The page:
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Paradigm Shifts in the Age of Polarity (Part 1) – Maya Time, Space and Energy

As we continue to go through global energy shifts, our contributing writer Jacques shares this thought-provoking two-part series on Paradigm Shifts in the Age of Polarity. In this series, he illustrates the important influence of Maya katun energy shifts – how they influencer human consciousness and behavior; and how each katun embodies a Spirit of the Age (in Western terms also known as a zeitgeist).

Enjoy Part 1.


Time, Space and Energy

In order to have a general understanding of how the Mayas perceived and measured time, a few time-related concepts need to be taken into account.

The Maya perception of time encompasses energy and space. Everything contains, and therefore is, energy. The energies measured and mapped emanate from the earth and from the four directions and from the cosmos – and everyone is affected by them.

For the Maya, time is circular and cyclical, depending on which aspects of it are being measured; however, there is an overall linear progression in the long run. Time is measured and counted for different reasons and with different objectives. The calendars interact with each other to form cycles (and circles) within cycles. Some Maya calendars measure agricultural cycles, while others measure human cycles, and yet others are used for ceremony or prophecy. There are as many as twenty Maya calendars in existence, but several of them have fallen out of use for various reasons.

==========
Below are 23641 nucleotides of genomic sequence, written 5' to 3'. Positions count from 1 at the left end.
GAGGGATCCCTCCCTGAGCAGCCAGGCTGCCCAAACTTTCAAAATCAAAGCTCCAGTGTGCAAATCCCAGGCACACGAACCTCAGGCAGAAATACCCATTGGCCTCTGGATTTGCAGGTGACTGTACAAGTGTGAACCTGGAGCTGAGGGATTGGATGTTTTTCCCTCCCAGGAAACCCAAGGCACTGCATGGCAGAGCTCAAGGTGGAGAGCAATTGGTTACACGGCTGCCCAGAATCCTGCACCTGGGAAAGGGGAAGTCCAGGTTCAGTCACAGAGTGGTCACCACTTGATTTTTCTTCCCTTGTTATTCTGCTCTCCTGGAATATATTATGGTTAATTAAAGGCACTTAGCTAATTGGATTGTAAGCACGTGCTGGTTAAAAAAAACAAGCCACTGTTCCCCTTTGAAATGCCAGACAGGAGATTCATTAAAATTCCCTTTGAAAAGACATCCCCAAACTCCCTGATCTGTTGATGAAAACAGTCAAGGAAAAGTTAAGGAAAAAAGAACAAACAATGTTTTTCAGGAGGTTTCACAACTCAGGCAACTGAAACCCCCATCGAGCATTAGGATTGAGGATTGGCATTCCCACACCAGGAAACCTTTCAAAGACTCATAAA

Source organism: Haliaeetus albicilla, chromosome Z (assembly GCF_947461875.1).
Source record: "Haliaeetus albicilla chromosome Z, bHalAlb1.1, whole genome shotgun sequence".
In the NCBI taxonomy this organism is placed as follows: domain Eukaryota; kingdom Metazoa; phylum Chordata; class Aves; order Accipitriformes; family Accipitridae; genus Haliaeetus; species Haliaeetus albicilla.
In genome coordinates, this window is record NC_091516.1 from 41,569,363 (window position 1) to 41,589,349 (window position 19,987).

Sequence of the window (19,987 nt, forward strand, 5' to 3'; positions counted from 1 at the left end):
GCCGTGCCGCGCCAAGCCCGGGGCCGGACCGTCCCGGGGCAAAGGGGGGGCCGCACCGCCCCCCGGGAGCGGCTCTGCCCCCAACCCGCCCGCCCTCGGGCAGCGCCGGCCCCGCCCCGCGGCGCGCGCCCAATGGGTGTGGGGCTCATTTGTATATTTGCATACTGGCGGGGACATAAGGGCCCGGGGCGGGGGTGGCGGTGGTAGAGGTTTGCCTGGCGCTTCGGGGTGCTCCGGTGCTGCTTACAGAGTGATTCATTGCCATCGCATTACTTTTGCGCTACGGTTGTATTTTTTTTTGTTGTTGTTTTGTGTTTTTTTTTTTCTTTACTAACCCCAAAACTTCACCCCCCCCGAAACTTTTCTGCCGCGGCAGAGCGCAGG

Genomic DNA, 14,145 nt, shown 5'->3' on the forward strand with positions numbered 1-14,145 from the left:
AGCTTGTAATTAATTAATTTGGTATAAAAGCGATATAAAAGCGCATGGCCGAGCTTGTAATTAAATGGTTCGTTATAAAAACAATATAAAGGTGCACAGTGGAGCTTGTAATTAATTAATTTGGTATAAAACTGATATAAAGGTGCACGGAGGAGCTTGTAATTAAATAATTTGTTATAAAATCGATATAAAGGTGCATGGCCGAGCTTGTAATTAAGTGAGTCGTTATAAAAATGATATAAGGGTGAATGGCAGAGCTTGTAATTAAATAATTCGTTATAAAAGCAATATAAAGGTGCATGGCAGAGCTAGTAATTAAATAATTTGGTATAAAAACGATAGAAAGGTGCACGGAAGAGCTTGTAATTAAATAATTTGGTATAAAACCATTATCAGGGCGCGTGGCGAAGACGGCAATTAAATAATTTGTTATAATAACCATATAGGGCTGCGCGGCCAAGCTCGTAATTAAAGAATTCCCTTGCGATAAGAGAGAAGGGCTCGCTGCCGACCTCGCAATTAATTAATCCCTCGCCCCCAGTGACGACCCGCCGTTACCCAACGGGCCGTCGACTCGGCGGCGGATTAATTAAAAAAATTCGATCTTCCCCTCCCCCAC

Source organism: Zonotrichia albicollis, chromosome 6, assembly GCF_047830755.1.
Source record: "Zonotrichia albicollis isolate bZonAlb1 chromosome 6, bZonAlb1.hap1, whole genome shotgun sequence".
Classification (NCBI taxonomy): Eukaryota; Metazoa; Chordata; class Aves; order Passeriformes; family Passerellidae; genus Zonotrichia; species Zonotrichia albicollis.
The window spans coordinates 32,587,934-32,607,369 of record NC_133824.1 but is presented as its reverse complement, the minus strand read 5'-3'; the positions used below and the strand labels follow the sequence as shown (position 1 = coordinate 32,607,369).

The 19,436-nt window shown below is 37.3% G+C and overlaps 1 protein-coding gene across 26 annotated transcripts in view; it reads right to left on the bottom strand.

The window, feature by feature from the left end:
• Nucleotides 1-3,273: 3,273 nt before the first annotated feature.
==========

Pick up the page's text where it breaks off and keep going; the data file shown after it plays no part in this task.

In contemporary terms, few people would normally be conscious of these energies, but all people would be subconsciously aware of them. For example, sometimes these energies can be felt or sensed. Days, weeks, and even years “feel” different from others. However, outside of Western astrology, the idea that time periods could have different energetic patterns – which actually could have practical, literal, or physical effects – is usually not taken very seriously.


Archetypes and Symbolism

Mayan archetypes, deities, or gods were assigned to express, depict and present the characteristics of these energies. Thereby, time and energy were given “shape”, so to speak. The traits and characteristics of these archetypes, deities, and gods would then “embody” the natures of the ages, in order to understand and “see” them better. This gave time dimensional qualities that go far beyond the concept of time simply being measured as an arbitrary linear process.